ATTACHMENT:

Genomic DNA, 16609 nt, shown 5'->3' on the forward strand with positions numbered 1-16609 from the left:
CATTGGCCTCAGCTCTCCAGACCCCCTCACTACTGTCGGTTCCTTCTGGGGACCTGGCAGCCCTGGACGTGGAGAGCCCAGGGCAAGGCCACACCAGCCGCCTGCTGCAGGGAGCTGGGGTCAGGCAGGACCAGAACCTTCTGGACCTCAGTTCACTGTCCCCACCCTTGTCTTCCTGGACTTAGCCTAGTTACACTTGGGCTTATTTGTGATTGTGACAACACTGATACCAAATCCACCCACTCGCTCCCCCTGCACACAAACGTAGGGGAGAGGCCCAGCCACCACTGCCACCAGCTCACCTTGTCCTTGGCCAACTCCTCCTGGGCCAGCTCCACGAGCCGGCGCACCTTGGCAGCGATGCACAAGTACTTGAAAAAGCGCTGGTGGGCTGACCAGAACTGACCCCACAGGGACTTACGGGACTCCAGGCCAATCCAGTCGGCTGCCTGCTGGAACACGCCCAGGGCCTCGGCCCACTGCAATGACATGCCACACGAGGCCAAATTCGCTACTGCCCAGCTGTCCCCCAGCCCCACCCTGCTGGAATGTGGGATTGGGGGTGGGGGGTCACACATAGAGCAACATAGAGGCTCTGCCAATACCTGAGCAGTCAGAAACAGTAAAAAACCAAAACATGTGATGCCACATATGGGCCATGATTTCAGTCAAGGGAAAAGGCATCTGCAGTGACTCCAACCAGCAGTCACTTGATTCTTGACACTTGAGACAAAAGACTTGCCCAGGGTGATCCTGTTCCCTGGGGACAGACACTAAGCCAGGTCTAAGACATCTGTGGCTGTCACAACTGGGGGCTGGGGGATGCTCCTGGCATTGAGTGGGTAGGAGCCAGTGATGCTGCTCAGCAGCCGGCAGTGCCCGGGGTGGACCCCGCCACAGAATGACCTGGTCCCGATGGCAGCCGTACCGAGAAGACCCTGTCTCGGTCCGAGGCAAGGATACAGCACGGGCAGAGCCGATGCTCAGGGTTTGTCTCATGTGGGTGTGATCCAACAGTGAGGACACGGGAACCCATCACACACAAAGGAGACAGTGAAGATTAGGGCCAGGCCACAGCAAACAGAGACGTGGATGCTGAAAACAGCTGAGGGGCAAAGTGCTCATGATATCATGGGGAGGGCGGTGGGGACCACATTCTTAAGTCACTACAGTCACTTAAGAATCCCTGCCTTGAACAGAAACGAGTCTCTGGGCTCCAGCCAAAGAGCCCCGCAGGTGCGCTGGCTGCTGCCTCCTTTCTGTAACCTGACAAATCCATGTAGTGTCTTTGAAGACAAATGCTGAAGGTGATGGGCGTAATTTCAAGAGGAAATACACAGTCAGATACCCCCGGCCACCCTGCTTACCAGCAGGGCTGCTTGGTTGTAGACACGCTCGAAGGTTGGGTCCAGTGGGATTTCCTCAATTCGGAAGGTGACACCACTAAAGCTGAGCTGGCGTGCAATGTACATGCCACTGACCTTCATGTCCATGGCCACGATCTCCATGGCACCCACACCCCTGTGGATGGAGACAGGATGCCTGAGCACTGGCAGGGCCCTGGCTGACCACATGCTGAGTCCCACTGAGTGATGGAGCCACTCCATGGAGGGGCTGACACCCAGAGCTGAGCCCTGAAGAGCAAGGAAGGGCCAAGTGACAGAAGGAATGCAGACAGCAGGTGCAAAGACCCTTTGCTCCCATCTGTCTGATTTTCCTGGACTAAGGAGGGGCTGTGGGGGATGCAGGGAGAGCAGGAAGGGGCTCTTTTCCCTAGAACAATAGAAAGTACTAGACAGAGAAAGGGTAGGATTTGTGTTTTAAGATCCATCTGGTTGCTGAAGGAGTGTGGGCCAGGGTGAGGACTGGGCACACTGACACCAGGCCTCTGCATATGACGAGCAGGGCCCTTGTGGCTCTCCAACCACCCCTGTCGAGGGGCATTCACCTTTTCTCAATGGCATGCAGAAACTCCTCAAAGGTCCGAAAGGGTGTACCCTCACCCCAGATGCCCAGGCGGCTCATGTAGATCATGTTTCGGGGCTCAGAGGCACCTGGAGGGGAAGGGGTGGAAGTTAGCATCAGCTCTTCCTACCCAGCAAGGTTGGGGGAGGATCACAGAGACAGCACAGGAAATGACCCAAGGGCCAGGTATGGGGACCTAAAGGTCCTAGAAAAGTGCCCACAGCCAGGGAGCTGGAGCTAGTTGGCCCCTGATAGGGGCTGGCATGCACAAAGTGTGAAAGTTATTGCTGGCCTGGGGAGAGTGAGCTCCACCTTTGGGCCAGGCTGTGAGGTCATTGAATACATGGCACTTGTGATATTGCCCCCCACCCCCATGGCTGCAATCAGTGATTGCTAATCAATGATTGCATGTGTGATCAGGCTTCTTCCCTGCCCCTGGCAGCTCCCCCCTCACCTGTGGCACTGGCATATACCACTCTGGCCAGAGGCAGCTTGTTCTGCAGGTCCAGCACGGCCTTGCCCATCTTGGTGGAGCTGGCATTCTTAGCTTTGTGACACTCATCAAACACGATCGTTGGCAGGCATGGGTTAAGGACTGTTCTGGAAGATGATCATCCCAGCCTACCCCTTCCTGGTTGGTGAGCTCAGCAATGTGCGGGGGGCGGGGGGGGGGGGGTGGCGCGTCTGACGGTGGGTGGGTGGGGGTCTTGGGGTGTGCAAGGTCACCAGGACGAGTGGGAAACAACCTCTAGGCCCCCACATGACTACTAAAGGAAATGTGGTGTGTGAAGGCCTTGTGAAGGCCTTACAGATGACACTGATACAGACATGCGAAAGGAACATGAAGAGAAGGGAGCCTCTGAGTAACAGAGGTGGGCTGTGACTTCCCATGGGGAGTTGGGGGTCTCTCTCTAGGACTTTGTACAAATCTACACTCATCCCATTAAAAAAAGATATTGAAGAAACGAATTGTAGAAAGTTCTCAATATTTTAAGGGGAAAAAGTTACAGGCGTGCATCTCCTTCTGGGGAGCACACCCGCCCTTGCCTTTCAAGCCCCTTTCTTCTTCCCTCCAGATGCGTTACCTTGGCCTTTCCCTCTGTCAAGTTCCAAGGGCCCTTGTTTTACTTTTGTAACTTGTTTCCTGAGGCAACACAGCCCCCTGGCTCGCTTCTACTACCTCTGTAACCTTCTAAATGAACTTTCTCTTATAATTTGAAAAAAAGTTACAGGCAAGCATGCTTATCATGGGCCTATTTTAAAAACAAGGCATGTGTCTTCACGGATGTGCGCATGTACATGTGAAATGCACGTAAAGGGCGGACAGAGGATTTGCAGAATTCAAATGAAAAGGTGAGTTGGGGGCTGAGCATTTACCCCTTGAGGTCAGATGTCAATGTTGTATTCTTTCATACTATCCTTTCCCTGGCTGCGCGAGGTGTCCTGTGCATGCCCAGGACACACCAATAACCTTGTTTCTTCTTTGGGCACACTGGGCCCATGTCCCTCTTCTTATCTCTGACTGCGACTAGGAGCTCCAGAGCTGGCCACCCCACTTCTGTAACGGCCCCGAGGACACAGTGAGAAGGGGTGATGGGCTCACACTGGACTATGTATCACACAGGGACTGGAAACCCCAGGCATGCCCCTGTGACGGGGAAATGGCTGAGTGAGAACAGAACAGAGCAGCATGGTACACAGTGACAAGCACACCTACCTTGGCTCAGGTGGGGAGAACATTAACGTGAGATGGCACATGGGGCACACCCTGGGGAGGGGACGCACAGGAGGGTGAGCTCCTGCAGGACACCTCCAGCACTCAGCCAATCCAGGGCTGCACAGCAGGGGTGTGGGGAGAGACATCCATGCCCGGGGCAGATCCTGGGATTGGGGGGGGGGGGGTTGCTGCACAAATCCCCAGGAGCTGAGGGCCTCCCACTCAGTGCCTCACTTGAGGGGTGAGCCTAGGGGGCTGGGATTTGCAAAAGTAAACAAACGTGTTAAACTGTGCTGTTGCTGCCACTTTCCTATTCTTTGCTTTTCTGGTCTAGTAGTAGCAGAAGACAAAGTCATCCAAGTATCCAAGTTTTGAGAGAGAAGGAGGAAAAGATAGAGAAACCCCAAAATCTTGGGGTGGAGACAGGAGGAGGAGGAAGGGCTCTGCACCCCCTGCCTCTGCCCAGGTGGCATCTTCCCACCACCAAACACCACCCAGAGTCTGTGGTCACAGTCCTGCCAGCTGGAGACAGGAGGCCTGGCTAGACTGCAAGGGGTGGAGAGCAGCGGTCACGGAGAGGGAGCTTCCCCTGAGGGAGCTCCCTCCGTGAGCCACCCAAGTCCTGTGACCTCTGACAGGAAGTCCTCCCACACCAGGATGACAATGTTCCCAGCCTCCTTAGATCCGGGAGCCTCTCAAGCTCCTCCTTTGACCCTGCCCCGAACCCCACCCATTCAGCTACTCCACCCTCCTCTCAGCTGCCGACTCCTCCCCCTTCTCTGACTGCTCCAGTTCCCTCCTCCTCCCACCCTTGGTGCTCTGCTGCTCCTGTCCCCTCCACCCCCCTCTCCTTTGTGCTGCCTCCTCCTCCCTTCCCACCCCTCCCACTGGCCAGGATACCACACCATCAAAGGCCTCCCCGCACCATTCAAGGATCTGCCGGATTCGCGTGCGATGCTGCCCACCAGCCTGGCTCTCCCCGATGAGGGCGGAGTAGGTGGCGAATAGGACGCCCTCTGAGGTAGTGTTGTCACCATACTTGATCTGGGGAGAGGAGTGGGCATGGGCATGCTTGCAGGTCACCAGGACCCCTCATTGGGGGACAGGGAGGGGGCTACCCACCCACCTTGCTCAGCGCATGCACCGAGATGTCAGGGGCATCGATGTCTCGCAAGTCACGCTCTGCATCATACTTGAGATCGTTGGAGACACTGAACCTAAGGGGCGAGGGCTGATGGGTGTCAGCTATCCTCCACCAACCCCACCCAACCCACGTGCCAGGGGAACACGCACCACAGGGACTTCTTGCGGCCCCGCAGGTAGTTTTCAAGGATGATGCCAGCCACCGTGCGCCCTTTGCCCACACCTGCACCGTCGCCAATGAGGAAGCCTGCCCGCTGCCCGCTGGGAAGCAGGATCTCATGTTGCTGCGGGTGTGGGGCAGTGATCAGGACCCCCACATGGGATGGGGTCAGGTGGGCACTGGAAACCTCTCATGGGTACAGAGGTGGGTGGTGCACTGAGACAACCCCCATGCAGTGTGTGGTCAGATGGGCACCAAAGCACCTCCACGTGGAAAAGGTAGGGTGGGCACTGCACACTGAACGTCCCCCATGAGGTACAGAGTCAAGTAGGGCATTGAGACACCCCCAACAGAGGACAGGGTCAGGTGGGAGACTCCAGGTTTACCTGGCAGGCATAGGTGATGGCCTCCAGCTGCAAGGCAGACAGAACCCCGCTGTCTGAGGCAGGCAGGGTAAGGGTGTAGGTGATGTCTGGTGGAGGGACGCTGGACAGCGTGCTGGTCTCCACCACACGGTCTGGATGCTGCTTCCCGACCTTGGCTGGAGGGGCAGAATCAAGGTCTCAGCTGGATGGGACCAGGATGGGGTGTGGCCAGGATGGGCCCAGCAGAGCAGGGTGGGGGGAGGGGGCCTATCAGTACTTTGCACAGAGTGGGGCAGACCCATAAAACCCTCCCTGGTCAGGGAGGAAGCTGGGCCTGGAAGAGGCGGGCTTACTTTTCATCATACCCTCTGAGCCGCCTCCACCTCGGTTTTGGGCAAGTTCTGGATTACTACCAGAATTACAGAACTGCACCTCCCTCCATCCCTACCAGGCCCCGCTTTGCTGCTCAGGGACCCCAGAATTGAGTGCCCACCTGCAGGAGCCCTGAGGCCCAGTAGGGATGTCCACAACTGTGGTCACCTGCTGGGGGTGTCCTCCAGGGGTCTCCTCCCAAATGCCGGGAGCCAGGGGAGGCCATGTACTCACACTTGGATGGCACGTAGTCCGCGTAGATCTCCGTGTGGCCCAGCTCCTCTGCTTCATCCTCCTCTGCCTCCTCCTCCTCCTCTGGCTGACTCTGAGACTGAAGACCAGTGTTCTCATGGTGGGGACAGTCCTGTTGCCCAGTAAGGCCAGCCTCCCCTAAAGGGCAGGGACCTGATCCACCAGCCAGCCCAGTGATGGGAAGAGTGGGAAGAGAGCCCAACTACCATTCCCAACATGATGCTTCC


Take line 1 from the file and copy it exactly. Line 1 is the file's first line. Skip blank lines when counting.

Genomic DNA, 16609 nt, shown 5'->3' on the forward strand with positions numbered 1-16609 from the left: